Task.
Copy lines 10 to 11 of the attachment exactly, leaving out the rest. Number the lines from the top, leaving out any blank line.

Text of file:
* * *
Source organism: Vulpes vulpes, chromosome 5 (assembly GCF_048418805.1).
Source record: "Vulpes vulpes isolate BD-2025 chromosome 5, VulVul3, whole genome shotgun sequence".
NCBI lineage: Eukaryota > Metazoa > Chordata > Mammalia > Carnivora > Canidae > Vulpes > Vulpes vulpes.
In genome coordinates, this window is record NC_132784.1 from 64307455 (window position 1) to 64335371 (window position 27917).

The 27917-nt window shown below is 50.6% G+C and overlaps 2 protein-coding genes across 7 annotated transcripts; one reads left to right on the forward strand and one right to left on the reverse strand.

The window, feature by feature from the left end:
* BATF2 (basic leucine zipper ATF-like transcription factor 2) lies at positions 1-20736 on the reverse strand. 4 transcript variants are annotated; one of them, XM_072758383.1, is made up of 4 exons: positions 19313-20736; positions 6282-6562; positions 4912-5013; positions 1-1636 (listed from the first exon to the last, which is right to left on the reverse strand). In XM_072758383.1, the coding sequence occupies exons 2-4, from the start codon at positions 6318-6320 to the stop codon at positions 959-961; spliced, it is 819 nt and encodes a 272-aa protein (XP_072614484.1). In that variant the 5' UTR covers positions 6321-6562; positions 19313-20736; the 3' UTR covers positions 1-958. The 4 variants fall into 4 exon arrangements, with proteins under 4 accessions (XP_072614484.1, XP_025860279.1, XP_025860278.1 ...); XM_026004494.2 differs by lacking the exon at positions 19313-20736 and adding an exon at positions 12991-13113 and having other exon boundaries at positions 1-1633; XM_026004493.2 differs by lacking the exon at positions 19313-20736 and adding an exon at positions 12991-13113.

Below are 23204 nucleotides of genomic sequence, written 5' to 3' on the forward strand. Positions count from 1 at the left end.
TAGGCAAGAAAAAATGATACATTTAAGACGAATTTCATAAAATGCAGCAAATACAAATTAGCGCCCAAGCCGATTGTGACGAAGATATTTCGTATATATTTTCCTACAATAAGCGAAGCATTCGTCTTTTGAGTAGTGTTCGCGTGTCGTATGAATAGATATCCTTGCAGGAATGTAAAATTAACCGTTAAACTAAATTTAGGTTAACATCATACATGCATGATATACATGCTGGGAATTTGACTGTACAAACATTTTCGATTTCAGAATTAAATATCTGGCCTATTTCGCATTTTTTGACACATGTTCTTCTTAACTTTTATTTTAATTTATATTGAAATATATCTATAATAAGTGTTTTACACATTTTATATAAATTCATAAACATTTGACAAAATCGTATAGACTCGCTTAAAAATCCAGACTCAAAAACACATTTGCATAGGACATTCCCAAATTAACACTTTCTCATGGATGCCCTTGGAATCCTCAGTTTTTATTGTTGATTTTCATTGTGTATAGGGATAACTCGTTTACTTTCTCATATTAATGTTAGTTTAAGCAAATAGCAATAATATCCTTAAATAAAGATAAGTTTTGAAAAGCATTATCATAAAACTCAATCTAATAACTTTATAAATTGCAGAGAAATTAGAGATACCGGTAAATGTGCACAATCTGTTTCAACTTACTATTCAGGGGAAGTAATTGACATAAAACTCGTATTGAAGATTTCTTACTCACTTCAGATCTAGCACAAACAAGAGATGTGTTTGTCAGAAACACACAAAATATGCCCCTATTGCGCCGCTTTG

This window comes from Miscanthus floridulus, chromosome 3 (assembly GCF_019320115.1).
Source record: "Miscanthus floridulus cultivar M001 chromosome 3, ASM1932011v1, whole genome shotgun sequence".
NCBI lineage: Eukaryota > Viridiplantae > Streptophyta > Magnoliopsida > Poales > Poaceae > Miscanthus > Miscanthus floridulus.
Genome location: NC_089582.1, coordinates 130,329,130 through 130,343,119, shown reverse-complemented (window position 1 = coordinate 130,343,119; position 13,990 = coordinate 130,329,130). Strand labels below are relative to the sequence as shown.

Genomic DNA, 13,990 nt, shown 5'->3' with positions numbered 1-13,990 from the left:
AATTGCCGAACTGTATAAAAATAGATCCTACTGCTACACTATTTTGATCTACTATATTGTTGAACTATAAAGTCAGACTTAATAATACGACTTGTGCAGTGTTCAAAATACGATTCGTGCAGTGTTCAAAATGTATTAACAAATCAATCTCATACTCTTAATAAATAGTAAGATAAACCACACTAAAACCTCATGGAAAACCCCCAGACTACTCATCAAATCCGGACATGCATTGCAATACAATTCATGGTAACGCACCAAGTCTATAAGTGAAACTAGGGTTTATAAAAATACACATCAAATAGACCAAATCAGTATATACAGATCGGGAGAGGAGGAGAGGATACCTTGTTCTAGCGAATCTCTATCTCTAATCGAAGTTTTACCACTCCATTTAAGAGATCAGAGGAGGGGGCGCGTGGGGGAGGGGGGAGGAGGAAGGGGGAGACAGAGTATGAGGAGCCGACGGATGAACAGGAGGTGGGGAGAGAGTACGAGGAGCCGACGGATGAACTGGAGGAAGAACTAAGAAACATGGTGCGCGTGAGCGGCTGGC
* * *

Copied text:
This window comes from Miscanthus floridulus, chromosome 3 (assembly GCF_019320115.1).
Source record: "Miscanthus floridulus cultivar M001 chromosome 3, ASM1932011v1, whole genome shotgun sequence".